Chakra Discussions

Waiting for ISKCON’s Martin Luther

by Hare Krsna dasi

Posted December 25, 2009

Dawn: Luther at Erfurt, by Sir Joseph Noel Paton, from National Galleries of Scotland (detail). Public domain image from Wikimedia Commons.

Sivarama Swami, ISKCON GBC representative for Hungary and an initiating guru, presented his thoughts on the matter of ISKCON membership in a recent presentation titled "What is ISKCON, and who is a member of ISKCON?" In his presentation Sivarama Maharaja cited some of the obligations of ISKCON membership as: accepting the GBC as one's ultimate spiritual and managerial authority (in terms of ISKCON issues); being connected to ISKCON's line of authority; accepting initiation from a member of ISKCON -- in other words, chanting sixteen rounds and following the four regulative principles; being subject to the disciplinary and judicial system of ISKCON; giving 10 percent of one's income to the Society, and not divorcing one's spouse.

In reporting the proceedings of that GBC meeting, ISKCON News Weekly cautiously observed: "The feedback to date seems to indicate that the 'membership issue' needs delicate handling -- or it may divide more than it unites."

Indeed, several devotees have already submitted heartfelt objections that this definition is too narrow. Babhru prabhu notes that such a narrow definition of membership "…strikes many devotees as an outline of a plan for further reducing ISKCON's membership and consequently its influence. I'm looking for a reason to disagree with that assessment. Can someone throw me a line?"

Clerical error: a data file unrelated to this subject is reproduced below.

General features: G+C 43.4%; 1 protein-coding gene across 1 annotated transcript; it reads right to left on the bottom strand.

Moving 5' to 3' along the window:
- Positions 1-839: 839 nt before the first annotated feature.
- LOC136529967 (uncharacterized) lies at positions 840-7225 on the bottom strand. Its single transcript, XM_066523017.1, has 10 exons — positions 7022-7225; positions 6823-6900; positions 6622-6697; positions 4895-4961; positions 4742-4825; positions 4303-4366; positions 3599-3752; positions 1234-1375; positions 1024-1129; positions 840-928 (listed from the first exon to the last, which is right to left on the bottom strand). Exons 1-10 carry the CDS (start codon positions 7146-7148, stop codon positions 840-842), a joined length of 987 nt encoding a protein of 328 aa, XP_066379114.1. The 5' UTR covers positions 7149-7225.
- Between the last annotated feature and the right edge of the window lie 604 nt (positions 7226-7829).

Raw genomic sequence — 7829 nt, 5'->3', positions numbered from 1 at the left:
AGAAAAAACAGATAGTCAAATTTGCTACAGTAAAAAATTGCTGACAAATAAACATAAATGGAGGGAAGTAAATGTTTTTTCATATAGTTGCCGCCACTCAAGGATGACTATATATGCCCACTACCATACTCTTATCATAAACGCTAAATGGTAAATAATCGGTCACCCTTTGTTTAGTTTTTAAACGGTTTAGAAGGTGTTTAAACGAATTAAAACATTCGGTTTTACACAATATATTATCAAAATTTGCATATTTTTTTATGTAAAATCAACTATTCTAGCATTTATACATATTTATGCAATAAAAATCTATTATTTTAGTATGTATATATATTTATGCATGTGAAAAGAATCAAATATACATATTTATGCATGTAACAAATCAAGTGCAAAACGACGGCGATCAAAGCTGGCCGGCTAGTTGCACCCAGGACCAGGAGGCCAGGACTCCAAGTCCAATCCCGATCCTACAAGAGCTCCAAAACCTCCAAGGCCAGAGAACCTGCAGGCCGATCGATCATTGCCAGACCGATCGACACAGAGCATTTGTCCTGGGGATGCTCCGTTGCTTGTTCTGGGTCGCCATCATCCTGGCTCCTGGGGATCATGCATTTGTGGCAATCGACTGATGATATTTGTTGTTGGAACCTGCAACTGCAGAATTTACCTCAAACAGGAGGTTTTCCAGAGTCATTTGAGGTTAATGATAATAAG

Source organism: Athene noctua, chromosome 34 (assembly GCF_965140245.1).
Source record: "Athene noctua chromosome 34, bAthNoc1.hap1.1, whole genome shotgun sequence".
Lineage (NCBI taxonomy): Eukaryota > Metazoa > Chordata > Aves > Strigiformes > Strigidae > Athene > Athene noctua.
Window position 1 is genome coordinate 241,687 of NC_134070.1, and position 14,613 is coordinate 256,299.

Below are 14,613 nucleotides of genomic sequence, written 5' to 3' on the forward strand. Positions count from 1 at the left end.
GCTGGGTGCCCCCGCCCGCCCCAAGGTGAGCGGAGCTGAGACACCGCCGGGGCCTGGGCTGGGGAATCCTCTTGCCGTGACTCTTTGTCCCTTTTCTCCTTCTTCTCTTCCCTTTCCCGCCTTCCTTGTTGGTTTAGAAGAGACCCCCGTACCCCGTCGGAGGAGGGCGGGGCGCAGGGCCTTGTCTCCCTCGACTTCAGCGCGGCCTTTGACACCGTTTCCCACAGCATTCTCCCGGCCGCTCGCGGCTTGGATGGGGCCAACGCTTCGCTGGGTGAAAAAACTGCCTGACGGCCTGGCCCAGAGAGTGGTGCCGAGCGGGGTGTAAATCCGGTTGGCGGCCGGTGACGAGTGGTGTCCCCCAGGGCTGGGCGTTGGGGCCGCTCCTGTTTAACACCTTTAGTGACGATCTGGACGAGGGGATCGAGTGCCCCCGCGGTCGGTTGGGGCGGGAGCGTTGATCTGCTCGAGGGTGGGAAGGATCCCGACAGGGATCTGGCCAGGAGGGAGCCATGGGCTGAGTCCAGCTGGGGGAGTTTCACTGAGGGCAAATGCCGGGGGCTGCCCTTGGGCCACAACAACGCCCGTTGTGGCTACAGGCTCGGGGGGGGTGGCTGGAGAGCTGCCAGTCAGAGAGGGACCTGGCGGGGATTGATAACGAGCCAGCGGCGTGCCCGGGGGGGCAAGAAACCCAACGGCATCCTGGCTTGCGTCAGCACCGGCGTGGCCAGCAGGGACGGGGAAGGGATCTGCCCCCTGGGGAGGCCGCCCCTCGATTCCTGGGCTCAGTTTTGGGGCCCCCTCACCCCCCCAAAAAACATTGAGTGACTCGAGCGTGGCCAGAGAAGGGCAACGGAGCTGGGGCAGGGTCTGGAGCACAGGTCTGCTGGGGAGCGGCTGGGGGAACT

I'm also one of those who would certainly be excluded from ISKCON by this narrow definition (to start with, I'd be homeless if I had to donate 10 percent of my meager income to ISKCON) but I'm also a person who greatly admires the work that Sivarama Maharaja is doing in terms of Varnasrama community development. Since he is a devotee whom I admire, I just have to think: maybe he is actually correct in his assessment. When ISKCON the institution gets into some difficulty, who is going to have to suffer the headache of solving its problems? It's certainly not going to be me. It's going to be devotees like Sivarama Swami who have assumed management and leadership roles. They are really ISKCON in the most practical sense.

So instead of protesting that this will divide ISKCON and further reduce ISKCON's membership, perhaps it is time to simply accept this as a perspective that has been brewing in ISKCON for a long time. Maybe we have to stop fighting the battle to change that. Let it evolve as it will. Instead, perhaps it is time turn our own attention to serious consideration of how we can develop alternative forms of Krsna consciousness that are more inclusive and, most importantly, will be far more effective in spreading Krsna consciousness to the broadest spectrum of people in the world.